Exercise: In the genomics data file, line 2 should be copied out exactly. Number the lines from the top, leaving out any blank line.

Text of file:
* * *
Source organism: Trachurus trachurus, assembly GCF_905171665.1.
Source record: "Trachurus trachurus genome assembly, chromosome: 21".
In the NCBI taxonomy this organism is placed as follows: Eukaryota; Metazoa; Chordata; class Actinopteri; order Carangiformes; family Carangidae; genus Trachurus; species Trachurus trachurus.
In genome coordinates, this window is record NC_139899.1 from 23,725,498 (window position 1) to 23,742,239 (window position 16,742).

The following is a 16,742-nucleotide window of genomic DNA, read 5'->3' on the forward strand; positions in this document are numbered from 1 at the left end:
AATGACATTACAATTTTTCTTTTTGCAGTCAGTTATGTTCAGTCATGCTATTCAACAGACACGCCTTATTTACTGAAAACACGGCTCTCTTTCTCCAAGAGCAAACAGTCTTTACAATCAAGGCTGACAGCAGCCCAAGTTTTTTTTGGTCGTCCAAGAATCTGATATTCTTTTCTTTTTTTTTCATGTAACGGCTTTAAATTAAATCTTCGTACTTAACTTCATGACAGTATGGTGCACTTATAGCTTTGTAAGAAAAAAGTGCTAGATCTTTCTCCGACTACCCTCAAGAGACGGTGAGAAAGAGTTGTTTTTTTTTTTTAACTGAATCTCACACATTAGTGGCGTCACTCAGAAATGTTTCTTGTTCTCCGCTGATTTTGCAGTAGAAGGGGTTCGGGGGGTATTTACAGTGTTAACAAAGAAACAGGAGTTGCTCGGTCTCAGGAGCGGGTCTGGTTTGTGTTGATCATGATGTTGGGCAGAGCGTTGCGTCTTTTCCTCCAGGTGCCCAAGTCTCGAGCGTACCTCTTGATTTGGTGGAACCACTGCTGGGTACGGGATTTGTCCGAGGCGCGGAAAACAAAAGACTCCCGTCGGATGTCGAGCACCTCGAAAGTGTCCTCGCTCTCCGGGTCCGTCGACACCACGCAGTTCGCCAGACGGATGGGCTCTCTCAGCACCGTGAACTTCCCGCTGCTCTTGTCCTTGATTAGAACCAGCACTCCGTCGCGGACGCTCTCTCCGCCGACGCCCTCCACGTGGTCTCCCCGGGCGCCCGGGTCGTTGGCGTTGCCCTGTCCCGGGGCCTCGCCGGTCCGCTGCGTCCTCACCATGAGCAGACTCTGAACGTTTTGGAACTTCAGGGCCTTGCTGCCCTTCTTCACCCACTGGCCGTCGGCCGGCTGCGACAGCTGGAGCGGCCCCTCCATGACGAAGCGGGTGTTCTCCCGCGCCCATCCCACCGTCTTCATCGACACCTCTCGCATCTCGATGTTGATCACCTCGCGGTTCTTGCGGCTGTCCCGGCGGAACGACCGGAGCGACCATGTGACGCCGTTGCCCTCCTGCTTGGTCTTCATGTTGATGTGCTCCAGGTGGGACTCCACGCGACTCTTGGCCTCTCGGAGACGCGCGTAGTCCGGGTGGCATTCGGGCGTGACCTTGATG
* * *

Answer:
Source record: "Trachurus trachurus genome assembly, chromosome: 21".